(RNS) — Every so often in a gathering of faith leaders, I’ll be asked my opinion on the Abraham Accords, the treaties negotiated in 2020 that normalized relations between Israel and some of its former antagonists in the Arab world — Bahrain, Morocco, Sudan and the United Arab Emirates.
When, to the surprise of many, I react with a strong rejection, my perplexed colleagues seem to want to ask, “Isn’t peace a good thing?” or “What’s wrong with unity among Jews, Muslims and Christians?” The naming of the accords after Abraham (peace be upon him) and the images of leaders of different faiths shaking hands strike many sincere people as a welcome development with no nefarious intent.
The problem is that these accords have nothing to do with coexistence, and they ignore entirely the Palestinian existence. As I have written before, you cannot oppose Islamophobia here and call for an Abrahamic tent, then use its same tropes and framings to dehumanize the Palestinian people and remove them from their homes. I oppose apartheid, not Abraham.
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As President Joe Biden makes his trip through the Middle East with his first stop in Israel, the Abraham Accords are once again being invoked as some sort of solution to the Israeli-Palestinian crisis and, more broadly, Israel’s relationship with its Arab neighbors. The child of the Trump era, the Abraham Accords basically saw brutal authoritarian regimes come to terms with Israel, which from the Palestinian perspective looks much the same. The Biden administration has failed to stop or even slow the detrimental American foreign policy that came out of it.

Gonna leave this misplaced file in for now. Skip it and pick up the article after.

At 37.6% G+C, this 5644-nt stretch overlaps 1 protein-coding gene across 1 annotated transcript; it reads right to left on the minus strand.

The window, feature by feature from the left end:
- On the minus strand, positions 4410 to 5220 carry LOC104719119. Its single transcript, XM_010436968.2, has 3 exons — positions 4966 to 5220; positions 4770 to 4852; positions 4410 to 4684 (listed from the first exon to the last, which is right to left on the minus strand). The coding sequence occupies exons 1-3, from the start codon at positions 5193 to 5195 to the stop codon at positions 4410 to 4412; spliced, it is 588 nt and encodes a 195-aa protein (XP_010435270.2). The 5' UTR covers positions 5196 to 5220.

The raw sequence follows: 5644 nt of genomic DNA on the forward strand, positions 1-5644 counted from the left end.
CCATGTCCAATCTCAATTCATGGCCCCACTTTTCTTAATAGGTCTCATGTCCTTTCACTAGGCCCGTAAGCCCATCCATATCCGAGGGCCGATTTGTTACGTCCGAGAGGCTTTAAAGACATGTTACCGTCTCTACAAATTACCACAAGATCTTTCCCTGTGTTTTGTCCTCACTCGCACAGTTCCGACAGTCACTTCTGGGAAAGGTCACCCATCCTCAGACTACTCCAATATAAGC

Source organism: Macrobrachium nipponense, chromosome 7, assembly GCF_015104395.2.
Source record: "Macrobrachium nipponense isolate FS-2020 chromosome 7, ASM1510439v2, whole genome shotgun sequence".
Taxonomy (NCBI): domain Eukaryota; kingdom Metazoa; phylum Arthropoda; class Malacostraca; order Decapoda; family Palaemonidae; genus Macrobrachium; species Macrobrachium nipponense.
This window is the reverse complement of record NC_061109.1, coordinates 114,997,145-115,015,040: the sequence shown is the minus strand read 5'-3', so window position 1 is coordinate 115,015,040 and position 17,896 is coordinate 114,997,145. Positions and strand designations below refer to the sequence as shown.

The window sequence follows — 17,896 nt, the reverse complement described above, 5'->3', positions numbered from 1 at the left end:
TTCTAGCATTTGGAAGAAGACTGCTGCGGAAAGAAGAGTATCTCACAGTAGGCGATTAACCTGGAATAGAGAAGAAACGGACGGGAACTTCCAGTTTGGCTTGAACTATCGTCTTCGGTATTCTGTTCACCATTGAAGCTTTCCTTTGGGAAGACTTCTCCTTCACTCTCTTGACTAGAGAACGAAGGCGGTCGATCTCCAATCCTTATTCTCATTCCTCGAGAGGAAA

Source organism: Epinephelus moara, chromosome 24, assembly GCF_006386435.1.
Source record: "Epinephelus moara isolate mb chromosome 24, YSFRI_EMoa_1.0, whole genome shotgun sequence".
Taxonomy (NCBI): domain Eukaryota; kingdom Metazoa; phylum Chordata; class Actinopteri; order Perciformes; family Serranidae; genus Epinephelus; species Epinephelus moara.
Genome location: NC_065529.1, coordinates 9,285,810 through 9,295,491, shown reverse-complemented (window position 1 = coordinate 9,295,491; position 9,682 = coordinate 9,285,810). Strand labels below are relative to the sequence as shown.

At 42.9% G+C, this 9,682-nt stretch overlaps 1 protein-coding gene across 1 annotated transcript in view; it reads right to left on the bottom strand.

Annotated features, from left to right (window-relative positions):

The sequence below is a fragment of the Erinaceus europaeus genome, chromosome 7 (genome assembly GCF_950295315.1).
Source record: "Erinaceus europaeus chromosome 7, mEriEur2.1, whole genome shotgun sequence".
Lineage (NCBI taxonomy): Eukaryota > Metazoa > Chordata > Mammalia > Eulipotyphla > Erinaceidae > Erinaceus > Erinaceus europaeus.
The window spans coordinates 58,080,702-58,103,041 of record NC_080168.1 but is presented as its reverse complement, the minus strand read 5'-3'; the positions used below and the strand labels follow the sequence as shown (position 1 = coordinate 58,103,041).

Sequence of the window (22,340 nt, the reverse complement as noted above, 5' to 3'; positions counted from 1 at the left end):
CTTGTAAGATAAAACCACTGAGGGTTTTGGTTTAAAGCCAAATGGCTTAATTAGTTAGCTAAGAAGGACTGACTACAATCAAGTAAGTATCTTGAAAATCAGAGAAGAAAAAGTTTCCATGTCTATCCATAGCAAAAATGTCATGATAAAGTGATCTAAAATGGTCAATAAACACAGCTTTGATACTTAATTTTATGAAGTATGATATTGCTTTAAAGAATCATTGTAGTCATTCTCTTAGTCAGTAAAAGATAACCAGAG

But this policy predates former President Donald Trump, and even former President Barack Obama. The rights of Palestinians have been consistently disregarded by Republican and Democratic administrations alike, despite the growing outcry of human rights organizations around the world. The accords are in many ways a continuation of Bush-era policy that saw the world split into a war between an Axis of Moderates and an Axis of Evil, and saw alliances formed solely based on America’s interests, without any regard for human rights.
Trump simply did for U.S. policy on the Palestinian cause what he did with many other barely veiled American foreign and domestic policies — he made its intentions clear. America, it became apparent, never had any intention of being any sort of honest peace broker. His administration sought to cement the erasure of Palestinians from Jerusalem and by moving the American Embassy to Jerusalem, declare the Palestinian presence irrelevant.
Biden hasn’t heeded the calls of international and even Israeli human rights organizations to reverse course, despite significant developments on his watch. Human Rights Watch and Amnesty International have both declared Israel an apartheid state. Shireen Abu Akleh, an American journalist, was shot and killed by Israeli forces, according to numerous independent investigations, and then her funeral was attacked as she continued to expose the crimes of the regime even in death.
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The misuse of the name of Abraham to justify the abuse of the Palestinians makes this all the more egregious. Theologically, the idea of one Abrahamic religion that magically erases all differences as a solution to the world’s problems is in itself offensive to serious adherents of Christianity, Judaism and Islam. We can still work together for a better world without betraying the tenets of our own faiths.
But there is also the greater narrative at play here. The brutal regimes of the accords are all vying for American aid for their own ugly military ventures, in exchange for turning their backs on Palestinians. Meanwhile, Palestinians are left out of any discussion about their own fate. Does that look like peace to you?